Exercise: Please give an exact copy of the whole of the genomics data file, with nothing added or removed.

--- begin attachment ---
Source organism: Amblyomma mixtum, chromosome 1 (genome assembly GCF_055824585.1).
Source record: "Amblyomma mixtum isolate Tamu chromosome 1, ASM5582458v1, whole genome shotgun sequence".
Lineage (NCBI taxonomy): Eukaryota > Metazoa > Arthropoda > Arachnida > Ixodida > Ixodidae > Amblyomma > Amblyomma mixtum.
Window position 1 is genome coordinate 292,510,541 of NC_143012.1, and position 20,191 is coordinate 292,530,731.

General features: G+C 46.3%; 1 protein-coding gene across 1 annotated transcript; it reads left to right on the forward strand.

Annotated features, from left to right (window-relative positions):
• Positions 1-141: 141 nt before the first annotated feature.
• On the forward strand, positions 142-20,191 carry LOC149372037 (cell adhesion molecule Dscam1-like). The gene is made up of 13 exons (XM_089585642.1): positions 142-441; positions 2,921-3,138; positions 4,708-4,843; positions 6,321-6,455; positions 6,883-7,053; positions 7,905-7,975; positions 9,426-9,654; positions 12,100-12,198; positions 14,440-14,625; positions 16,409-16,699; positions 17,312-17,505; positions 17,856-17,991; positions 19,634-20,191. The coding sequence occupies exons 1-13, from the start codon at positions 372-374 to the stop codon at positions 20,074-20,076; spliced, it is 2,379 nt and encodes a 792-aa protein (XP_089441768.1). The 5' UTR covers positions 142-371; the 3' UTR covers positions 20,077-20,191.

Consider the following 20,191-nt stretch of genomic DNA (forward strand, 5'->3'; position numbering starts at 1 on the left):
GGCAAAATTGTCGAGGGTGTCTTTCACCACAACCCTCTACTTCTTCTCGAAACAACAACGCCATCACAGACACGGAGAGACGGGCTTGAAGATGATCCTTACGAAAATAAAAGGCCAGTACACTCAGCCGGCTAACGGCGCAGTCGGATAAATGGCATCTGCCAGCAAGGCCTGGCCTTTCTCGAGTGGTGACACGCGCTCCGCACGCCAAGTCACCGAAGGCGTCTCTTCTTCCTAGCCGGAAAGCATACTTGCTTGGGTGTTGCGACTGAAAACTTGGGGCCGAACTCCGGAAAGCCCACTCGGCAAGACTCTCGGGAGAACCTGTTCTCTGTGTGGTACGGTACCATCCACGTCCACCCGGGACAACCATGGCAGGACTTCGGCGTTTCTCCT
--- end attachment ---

Source organism: Amblyomma mixtum, chromosome 1 (genome assembly GCF_055824585.1).
Source record: "Amblyomma mixtum isolate Tamu chromosome 1, ASM5582458v1, whole genome shotgun sequence".
Lineage (NCBI taxonomy): Eukaryota > Metazoa > Arthropoda > Arachnida > Ixodida > Ixodidae > Amblyomma > Amblyomma mixtum.
Window position 1 is genome coordinate 292,510,541 of NC_143012.1, and position 20,191 is coordinate 292,530,731.

General features: G+C 46.3%; 1 protein-coding gene across 1 annotated transcript; it reads left to right on the forward strand.

Annotated features, from left to right (window-relative positions):
• Positions 1-141: 141 nt before the first annotated feature.
• On the forward strand, positions 142-20,191 carry LOC149372037 (cell adhesion molecule Dscam1-like). The gene is made up of 13 exons (XM_089585642.1): positions 142-441; positions 2,921-3,138; positions 4,708-4,843; positions 6,321-6,455; positions 6,883-7,053; positions 7,905-7,975; positions 9,426-9,654; positions 12,100-12,198; positions 14,440-14,625; positions 16,409-16,699; positions 17,312-17,505; positions 17,856-17,991; positions 19,634-20,191. The coding sequence occupies exons 1-13, from the start codon at positions 372-374 to the stop codon at positions 20,074-20,076; spliced, it is 2,379 nt and encodes a 792-aa protein (XP_089441768.1). The 5' UTR covers positions 142-371; the 3' UTR covers positions 20,077-20,191.

Consider the following 20,191-nt stretch of genomic DNA (forward strand, 5'->3'; position numbering starts at 1 on the left):
GGCAAAATTGTCGAGGGTGTCTTTCACCACAACCCTCTACTTCTTCTCGAAACAACAACGCCATCACAGACACGGAGAGACGGGCTTGAAGATGATCCTTACGAAAATAAAAGGCCAGTACACTCAGCCGGCTAACGGCGCAGTCGGATAAATGGCATCTGCCAGCAAGGCCTGGCCTTTCTCGAGTGGTGACACGCGCTCCGCACGCCAAGTCACCGAAGGCGTCTCTTCTTCCTAGCCGGAAAGCATACTTGCTTGGGTGTTGCGACTGAAAACTTGGGGCCGAACTCCGGAAAGCCCACTCGGCAAGACTCTCGGGAGAACCTGTTCTCTGTGTGGTACGGTACCATCCACGTCCACCCGGGACAACCATGGCAGGACTTCGGCGTTTCTCCT